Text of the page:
“The minimum wage has to move towards minimum living wages level”
Irish employers should work towards ensuring that everyone is paid a realistic ‘living wage’ a leading priest-activist has said.
Fr Seán Healy, Director of Social Justice Ireland, welcomed this week’s contention by the Living Wage Technical Group that, to meet basic costs of living, Irish people need to earn €11.50 an hour. He said from the point of view of the Church’s social teaching, we have to think “in terms of what is required for people to be able to live lives with dignity”.
Commenting on how Ireland’s living wage is almost three euro more than the €8.65 minimum wage, Fr Healy said that “the minimum wage has to move towards minimum living wages level”. Conceding that this can’t be done immediately, he pointed out that similar commitments have been made elsewhere, with the Greater London Authority, for example, campaigning for the London Living Wage to be the norm in Britain’s expensive capital by 2020.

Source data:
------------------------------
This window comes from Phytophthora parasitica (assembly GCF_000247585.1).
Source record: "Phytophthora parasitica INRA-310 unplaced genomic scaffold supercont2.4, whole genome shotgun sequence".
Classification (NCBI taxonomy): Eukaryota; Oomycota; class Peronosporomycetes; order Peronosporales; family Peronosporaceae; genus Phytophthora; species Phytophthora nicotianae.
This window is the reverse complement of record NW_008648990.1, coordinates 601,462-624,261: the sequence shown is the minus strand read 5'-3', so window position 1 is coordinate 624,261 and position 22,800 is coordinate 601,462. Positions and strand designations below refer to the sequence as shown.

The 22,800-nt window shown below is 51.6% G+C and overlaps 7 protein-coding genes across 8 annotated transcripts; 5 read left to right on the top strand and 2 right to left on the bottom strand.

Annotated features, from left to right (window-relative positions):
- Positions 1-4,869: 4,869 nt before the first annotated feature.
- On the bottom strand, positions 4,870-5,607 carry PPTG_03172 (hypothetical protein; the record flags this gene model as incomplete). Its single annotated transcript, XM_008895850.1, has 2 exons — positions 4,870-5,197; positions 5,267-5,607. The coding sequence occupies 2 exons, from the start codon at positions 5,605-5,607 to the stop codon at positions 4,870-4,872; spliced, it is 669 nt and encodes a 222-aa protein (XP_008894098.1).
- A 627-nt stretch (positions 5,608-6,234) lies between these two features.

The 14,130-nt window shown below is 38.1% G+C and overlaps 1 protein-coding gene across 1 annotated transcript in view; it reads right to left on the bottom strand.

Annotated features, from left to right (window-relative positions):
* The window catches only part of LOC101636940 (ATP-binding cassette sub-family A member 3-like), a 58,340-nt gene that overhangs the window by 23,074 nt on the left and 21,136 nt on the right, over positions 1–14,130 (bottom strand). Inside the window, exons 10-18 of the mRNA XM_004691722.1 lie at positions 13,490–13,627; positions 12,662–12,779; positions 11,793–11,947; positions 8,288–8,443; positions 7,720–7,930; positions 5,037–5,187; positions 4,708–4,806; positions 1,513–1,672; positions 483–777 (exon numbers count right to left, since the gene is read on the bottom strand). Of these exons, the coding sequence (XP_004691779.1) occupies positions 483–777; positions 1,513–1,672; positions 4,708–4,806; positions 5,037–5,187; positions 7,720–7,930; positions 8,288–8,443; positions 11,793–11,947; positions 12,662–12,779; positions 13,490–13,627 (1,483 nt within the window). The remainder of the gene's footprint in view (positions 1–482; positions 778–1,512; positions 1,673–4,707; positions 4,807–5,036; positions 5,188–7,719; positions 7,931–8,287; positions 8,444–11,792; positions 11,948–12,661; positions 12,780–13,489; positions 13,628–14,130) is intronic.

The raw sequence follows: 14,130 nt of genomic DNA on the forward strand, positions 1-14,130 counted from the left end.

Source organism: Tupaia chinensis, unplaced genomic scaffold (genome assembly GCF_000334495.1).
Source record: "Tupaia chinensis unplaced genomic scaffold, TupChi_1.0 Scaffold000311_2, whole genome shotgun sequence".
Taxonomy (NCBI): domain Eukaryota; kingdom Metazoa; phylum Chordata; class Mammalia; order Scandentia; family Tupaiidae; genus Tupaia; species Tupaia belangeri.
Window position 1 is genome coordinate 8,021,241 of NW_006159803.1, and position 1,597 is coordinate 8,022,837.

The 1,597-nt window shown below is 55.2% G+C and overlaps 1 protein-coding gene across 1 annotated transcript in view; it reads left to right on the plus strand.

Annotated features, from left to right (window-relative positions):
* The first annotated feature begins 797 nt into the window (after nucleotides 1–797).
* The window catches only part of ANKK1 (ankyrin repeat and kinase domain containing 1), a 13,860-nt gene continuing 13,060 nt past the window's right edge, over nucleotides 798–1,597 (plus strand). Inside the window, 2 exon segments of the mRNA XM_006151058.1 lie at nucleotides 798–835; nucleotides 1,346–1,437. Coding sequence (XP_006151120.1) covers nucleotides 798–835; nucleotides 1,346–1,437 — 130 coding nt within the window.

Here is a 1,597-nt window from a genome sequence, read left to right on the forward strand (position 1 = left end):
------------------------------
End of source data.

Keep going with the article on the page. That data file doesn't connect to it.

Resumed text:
Although the group believes Ireland’s living wage is significantly higher than the country’s minimum wage, it is striking that this year’s estimate is just five cents higher than last year’s. This is because, Fr Healy explained, even though rents have continued to rise over the last year “inflation has been very low”, with the cost of energy, among other things, having fallen.
The group arrived at the figure of €11.45, according to Fr Healy, by working with data from the Central Statistics Office (CSO) and the Vincentian Partnership for Social Justice.
“The CSO measures what the situation actually is in terms of income and inflation etc,” he said, “and what the Vincentian Partnership does is set out what a household would require to have a minimally adequate standard of living”.
The group intends to publish an updated version of its report each year in a sustained attempt to emphasise the need to raise Ireland’s minimum wage.